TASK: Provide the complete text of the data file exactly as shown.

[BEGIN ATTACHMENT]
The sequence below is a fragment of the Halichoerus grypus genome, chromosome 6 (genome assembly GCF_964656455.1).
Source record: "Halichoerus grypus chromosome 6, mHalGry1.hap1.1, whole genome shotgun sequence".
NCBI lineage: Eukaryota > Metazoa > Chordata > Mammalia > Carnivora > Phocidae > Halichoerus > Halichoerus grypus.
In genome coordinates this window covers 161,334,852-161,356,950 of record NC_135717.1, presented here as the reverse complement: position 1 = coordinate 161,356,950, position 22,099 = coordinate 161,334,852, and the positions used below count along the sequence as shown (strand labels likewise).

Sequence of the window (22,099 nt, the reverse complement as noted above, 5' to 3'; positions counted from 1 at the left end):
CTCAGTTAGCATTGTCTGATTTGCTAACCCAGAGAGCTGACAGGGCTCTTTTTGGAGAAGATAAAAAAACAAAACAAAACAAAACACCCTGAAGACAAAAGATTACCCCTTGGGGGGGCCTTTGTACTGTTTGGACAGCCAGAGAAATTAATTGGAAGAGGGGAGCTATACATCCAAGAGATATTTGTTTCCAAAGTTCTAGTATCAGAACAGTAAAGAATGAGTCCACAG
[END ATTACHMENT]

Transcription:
The sequence below is a fragment of the Halichoerus grypus genome, chromosome 6 (genome assembly GCF_964656455.1).
Source record: "Halichoerus grypus chromosome 6, mHalGry1.hap1.1, whole genome shotgun sequence".
NCBI lineage: Eukaryota > Metazoa > Chordata > Mammalia > Carnivora > Phocidae > Halichoerus > Halichoerus grypus.
In genome coordinates this window covers 161,334,852-161,356,950 of record NC_135717.1, presented here as the reverse complement: position 1 = coordinate 161,356,950, position 22,099 = coordinate 161,334,852, and the positions used below count along the sequence as shown (strand labels likewise).

Sequence of the window (22,099 nt, the reverse complement as noted above, 5' to 3'; positions counted from 1 at the left end):
CTCAGTTAGCATTGTCTGATTTGCTAACCCAGAGAGCTGACAGGGCTCTTTTTGGAGAAGATAAAAAAACAAAACAAAACAAAACACCCTGAAGACAAAAGATTACCCCTTGGGGGGGCCTTTGTACTGTTTGGACAGCCAGAGAAATTAATTGGAAGAGGGGAGCTATACATCCAAGAGATATTTGTTTCCAAAGTTCTAGTATCAGAACAGTAAAGAATGAGTCCACAG